Disc 4a

Mainstream -- It's bad enough the team is in a slump, but then Coach Reeves learns he has to participate in the "Mainstream" program, which places an autistic boy on the team. (03/05/79)

Little Orphan Abner -- When Goldstein's grandparent is hospitalized, Coach Reeves asks the team to check in on their teammate, but they end up hurting him instead of helping him. (03/26/79)

Disc 4b

LeGrand Finale -- When the team forms a singing group, they decide not to include Thorpe because he's dating a white girl with a bad reputation around school. (04/09/79)

(Episode synopses courtesy of the Fox DVD cases.)


Video: The episodes are presented in their original full frame format. Picture quality is passable, at best, as the episodes are all but oozing with fuzzy ol' grain deposits.

Audio: Dolby Digital 2.0 Stereo, which does the job just fine. It's a TV show from 1978, don't forget. Optional subtitles are available in English and Spanish.

Extras: Episode 1 ("Pilot") has an audio commentary with producer Mark Tinker and director Jackie Cooper, while episode 12 ("The Great White Dope") has one with actors Ken Howard & Timothy Van Patten. Both commentaries are nostalgic and resoundingly praise-heavy, but there's lots of background info offered for the Shadow-fans.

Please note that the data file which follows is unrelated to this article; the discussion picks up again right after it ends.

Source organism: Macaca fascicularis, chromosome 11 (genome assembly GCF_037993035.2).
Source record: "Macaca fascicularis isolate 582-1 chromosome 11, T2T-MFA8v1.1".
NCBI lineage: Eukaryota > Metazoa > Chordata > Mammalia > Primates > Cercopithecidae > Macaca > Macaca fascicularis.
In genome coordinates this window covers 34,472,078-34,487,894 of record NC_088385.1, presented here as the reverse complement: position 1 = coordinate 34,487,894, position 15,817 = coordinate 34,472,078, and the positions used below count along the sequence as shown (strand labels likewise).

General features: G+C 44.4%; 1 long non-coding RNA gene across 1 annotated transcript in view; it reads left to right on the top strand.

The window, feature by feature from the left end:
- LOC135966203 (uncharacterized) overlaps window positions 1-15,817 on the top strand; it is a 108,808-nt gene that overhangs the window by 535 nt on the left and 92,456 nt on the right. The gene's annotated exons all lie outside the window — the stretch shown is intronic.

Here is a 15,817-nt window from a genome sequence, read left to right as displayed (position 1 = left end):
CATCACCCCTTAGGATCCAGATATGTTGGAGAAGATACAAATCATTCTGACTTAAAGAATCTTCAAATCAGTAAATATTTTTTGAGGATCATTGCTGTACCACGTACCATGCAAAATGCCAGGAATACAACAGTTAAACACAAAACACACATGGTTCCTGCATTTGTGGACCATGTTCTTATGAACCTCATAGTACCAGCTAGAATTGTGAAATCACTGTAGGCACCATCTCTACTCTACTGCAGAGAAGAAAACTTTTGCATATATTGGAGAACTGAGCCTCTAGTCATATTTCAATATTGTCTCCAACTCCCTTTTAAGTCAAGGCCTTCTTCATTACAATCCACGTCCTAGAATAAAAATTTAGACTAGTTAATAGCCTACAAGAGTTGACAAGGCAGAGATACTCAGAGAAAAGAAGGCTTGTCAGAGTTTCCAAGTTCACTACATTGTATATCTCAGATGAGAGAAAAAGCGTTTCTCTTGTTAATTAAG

Also, on disc 4b, you'll find a 9.5-minute featurette entitled More Than Basketball that features all-new interview segments with Ken Howard, Mark Tinker, Timothy Van Patten, and Jackie Cooper. The four look back fondly on the somewhat groundbreaking series, and offer some a few extra tidbits aside from the commentary chatter.

Final Thoughts

The kids loved the basketball and the adults dug the envelope-pushing social issues. Ken Howard delivered a charmingly cranky hero figure, and series runner Bruce Paltrow kept a few solid surprises up his sleeve. The White Shadow might look a little quaintly simplistic nowadays, but it still holds up as a brave, entertaining, and well-intentioned piece of network television.